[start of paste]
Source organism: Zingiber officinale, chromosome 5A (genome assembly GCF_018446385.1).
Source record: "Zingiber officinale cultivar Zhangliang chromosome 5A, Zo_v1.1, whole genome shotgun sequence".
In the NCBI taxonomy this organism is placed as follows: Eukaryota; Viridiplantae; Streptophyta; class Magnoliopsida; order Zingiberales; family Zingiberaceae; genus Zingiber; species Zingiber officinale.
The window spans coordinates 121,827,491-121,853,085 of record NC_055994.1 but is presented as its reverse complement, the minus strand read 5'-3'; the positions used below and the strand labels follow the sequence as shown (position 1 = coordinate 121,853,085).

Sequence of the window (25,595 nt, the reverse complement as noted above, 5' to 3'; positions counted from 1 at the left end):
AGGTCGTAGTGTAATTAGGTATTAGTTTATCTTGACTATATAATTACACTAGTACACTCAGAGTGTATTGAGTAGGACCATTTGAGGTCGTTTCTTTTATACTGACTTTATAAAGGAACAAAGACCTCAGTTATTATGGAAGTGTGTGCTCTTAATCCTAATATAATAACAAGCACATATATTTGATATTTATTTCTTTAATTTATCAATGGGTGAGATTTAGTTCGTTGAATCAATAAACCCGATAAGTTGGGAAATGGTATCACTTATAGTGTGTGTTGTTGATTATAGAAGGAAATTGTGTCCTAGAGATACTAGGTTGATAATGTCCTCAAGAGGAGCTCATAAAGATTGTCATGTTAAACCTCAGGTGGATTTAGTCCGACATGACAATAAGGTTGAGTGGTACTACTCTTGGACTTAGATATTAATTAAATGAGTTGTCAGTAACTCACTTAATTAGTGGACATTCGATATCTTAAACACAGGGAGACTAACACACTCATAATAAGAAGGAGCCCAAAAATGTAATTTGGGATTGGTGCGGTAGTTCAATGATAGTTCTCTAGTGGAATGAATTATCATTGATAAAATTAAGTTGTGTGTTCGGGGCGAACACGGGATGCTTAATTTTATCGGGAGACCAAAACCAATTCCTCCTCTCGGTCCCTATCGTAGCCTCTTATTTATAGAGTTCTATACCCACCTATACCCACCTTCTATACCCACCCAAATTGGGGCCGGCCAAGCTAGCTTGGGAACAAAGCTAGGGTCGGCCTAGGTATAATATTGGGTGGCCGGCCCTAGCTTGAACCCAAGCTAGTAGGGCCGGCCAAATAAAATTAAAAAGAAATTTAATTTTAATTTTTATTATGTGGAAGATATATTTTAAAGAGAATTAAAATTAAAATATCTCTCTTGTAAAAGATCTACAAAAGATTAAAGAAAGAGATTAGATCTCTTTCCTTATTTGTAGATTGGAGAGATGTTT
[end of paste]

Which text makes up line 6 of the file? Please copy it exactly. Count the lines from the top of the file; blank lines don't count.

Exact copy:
AGGTCGTAGTGTAATTAGGTATTAGTTTATCTTGACTATATAATTACACTAGTACACTCAGAGTGTATTGAGTAGGACCATTTGAGGTCGTTTCTTTTATACTGACTTTATAAAGGAACAAAGACCTCAGTTATTATGGAAGTGTGTGCTCTTAATCCTAATATAATAACAAGCACATATATTTGATATTTATTTCTTTAATTTATCAATGGGTGAGATTTAGTTCGTTGAATCAATAAACCCGATAAGTTGGGAAATGGTATCACTTATAGTGTGTGTTGTTGATTATAGAAGGAAATTGTGTCCTAGAGATACTAGGTTGATAATGTCCTCAAGAGGAGCTCATAAAGATTGTCATGTTAAACCTCAGGTGGATTTAGTCCGACATGACAATAAGGTTGAGTGGTACTACTCTTGGACTTAGATATTAATTAAATGAGTTGTCAGTAACTCACTTAATTAGTGGACATTCGATATCTTAAACACAGGGAGACTAACACACTCATAATAAGAAGGAGCCCAAAAATGTAATTTGGGATTGGTGCGGTAGTTCAATGATAGTTCTCTAGTGGAATGAATTATCATTGATAAAATTAAGTTGTGTGTTCGGGGCGAACACGGGATGCTTAATTTTATCGGGAGACCAAAACCAATTCCTCCTCTCGGTCCCTATCGTAGCCTCTTATTTATAGAGTTCTATACCCACCTATACCCACCTTCTATACCCACCCAAATTGGGGCCGGCCAAGCTAGCTTGGGAACAAAGCTAGGGTCGGCCTAGGTATAATATTGGGTGGCCGGCCCTAGCTTGAACCCAAGCTAGTAGGGCCGGCCAAATAAAATTAAAAAGAAATTTAATTTTAATTTTTATTATGTGGAAGATATATTTTAAAGAGAATTAAAATTAAAATATCTCTCTTGTAAAAGATCTACAAAAGATTAAAGAAAGAGATTAGATCTCTTTCCTTATTTGTAGATTGGAGAGATGTTT